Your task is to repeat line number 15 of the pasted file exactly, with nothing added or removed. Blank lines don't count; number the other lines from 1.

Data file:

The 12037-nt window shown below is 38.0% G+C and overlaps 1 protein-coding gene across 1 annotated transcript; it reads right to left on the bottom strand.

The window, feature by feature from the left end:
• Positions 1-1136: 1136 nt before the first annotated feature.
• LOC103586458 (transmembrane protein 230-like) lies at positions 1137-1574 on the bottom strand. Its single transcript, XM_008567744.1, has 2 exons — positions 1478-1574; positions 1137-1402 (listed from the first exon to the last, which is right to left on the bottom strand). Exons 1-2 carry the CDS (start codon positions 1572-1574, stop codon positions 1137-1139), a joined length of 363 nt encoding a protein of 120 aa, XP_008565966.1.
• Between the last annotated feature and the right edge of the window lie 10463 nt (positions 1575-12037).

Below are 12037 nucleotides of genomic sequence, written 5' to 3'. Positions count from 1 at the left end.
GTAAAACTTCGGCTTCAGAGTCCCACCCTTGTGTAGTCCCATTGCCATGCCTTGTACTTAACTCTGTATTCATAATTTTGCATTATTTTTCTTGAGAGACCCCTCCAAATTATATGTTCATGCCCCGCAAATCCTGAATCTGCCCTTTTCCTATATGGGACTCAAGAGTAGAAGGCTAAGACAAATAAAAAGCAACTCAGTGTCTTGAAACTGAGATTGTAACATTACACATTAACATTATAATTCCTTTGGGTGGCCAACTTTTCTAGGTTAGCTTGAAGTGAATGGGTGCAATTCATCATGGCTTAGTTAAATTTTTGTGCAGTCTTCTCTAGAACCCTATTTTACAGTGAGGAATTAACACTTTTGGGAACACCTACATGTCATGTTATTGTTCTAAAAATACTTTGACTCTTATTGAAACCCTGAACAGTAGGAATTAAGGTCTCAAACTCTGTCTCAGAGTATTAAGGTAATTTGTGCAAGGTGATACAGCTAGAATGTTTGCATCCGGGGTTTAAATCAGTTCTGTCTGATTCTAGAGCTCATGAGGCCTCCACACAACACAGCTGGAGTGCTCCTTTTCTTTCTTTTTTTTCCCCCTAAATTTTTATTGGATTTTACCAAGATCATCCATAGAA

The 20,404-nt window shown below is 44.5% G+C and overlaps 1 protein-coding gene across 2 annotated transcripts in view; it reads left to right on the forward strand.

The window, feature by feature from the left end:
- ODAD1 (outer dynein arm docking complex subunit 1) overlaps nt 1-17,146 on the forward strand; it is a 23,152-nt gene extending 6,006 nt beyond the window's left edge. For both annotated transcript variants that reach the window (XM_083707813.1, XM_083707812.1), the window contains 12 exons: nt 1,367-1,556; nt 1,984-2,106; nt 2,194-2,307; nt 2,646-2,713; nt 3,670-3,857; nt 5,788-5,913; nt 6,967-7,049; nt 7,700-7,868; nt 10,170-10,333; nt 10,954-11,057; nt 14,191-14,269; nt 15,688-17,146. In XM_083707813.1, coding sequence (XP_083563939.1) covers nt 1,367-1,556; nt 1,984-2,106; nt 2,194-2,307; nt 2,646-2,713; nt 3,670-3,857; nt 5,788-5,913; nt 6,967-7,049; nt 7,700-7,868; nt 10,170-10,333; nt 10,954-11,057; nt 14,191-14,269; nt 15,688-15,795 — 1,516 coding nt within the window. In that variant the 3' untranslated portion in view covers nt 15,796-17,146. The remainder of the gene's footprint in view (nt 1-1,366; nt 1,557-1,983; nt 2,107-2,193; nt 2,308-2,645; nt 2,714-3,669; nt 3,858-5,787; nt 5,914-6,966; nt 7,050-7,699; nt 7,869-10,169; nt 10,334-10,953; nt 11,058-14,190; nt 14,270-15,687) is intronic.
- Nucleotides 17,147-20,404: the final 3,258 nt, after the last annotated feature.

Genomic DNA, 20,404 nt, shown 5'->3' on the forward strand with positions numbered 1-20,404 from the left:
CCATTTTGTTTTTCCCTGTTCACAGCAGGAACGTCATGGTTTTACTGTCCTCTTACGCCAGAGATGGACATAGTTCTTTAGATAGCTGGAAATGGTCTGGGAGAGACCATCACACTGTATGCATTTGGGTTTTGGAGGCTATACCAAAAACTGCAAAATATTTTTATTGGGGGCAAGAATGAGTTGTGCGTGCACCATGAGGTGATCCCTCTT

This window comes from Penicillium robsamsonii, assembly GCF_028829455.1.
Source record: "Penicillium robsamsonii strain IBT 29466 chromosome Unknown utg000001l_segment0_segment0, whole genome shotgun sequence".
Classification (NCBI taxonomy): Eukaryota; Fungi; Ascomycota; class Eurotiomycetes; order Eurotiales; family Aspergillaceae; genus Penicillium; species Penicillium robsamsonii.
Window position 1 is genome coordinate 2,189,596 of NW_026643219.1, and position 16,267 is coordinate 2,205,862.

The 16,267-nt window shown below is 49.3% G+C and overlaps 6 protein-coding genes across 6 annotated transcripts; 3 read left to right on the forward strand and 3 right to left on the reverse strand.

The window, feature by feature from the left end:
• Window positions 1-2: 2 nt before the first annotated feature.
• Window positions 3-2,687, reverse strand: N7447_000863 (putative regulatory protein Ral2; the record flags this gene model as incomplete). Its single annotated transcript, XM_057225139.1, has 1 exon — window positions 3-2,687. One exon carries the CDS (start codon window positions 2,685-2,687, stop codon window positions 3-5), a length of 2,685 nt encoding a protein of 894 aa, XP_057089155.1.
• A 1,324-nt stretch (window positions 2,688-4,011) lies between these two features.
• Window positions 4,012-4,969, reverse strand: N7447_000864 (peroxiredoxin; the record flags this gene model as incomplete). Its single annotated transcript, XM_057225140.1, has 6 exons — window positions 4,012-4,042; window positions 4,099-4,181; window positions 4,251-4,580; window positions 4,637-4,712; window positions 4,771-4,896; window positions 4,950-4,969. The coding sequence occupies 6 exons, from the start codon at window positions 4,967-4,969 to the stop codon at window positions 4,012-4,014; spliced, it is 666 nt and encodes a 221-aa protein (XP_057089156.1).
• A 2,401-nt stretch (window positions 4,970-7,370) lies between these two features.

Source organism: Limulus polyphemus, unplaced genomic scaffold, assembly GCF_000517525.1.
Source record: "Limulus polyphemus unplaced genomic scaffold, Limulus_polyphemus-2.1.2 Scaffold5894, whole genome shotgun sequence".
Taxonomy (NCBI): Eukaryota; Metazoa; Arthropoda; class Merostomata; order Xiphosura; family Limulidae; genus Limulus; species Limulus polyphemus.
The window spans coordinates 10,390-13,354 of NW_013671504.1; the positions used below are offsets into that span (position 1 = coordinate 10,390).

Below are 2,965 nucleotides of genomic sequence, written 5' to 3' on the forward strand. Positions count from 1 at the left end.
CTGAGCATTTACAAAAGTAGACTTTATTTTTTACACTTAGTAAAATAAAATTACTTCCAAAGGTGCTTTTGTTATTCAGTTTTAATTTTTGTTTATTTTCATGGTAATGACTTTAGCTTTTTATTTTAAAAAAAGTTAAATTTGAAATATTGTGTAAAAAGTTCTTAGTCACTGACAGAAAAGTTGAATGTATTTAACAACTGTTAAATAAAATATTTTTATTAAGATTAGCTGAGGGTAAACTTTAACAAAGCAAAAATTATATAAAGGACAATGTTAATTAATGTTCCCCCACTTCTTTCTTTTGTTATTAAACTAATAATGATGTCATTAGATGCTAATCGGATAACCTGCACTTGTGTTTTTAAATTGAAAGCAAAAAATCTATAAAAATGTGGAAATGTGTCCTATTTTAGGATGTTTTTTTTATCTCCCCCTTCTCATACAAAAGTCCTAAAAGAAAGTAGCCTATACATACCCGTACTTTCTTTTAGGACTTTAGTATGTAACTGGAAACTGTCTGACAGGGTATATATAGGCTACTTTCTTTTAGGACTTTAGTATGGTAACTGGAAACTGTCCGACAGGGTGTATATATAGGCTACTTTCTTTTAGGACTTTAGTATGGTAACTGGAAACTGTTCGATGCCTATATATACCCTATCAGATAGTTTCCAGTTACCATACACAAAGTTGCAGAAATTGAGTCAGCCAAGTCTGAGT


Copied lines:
Source record: "Penicillium robsamsonii strain IBT 29466 chromosome Unknown utg000001l_segment0_segment0, whole genome shotgun sequence".